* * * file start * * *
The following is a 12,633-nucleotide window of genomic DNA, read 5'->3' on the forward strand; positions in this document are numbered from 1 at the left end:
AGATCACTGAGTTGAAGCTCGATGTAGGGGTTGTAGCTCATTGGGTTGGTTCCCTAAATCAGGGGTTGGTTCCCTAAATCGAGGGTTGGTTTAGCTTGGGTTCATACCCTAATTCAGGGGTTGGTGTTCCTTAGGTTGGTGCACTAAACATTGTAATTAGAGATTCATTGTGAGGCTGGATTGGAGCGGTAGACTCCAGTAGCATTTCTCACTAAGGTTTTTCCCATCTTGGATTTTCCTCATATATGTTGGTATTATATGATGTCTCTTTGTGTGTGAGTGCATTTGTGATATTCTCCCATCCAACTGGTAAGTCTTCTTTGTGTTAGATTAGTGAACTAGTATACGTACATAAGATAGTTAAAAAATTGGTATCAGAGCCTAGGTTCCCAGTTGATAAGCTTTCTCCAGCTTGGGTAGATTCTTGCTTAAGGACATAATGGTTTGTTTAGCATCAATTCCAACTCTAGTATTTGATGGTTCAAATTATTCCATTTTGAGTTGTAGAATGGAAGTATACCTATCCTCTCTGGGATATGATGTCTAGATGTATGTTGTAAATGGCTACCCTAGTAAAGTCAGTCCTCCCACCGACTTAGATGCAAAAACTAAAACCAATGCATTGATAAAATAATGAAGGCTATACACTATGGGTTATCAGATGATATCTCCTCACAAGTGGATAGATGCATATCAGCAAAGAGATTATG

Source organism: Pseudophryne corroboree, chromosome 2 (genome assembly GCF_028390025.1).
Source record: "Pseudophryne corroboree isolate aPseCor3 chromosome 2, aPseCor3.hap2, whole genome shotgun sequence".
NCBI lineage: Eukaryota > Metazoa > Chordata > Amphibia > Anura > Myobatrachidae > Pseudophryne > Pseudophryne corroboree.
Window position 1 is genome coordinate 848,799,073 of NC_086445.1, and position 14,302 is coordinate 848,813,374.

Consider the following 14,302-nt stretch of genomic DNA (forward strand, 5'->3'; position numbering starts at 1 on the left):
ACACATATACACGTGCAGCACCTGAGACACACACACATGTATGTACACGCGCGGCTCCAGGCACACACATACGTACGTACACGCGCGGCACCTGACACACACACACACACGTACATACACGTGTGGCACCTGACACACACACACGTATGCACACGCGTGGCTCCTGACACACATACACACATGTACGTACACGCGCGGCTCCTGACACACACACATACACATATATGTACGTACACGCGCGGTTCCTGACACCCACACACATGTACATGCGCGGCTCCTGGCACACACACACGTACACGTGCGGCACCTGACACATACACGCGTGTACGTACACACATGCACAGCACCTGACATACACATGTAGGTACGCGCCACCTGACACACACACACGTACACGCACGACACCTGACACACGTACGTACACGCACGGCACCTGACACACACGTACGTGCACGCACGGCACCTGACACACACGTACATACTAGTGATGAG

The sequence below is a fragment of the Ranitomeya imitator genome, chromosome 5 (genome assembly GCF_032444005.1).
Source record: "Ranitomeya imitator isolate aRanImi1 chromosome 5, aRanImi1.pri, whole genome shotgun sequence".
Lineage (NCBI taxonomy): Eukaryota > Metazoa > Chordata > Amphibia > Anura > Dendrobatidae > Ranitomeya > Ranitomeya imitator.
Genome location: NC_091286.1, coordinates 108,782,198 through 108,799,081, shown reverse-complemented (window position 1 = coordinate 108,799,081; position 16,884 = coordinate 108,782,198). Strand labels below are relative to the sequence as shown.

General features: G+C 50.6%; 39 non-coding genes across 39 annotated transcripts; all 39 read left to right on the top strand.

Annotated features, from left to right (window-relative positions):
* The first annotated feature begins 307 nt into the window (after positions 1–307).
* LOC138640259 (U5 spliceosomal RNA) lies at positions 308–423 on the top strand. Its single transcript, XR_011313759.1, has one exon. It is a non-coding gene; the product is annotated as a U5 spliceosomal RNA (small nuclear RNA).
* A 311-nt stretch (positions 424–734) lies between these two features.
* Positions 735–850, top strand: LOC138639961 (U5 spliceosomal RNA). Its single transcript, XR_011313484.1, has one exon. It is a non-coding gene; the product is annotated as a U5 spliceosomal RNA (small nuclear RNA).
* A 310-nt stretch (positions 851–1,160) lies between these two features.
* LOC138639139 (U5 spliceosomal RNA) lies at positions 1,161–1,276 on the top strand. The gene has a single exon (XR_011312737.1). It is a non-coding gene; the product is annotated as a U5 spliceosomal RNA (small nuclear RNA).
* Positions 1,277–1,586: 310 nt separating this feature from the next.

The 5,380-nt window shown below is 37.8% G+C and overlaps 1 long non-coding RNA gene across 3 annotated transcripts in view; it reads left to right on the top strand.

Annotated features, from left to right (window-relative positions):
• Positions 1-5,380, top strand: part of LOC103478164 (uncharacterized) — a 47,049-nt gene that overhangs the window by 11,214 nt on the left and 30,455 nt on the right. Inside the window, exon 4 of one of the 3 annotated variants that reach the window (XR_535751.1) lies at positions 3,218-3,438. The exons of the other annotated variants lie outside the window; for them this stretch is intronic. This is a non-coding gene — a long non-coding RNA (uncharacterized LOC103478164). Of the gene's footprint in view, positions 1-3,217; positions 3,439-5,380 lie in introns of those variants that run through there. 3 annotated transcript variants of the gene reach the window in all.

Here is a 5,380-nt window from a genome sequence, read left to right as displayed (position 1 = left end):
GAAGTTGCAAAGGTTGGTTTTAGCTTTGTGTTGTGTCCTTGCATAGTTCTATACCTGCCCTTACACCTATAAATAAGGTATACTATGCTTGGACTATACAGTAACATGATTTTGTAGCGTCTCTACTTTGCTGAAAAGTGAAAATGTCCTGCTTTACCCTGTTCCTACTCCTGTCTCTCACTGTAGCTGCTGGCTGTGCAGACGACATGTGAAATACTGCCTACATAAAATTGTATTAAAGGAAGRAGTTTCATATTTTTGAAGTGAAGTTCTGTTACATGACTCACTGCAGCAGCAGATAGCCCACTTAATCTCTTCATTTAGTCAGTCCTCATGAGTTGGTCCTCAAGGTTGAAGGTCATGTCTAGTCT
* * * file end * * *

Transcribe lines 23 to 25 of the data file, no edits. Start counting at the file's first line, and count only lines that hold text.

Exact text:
Annotated features, from left to right (window-relative positions):
• Positions 1-5,380, top strand: part of LOC103478164 (uncharacterized) — a 47,049-nt gene that overhangs the window by 11,214 nt on the left and 30,455 nt on the right. Inside the window, exon 4 of one of the 3 annotated variants that reach the window (XR_535751.1) lies at positions 3,218-3,438. The exons of the other annotated variants lie outside the window; for them this stretch is intronic. This is a non-coding gene — a long non-coding RNA (uncharacterized LOC103478164). Of the gene's footprint in view, positions 1-3,217; positions 3,439-5,380 lie in introns of those variants that run through there. 3 annotated transcript variants of the gene reach the window in all.

Here is a 5,380-nt window from a genome sequence, read left to right as displayed (position 1 = left end):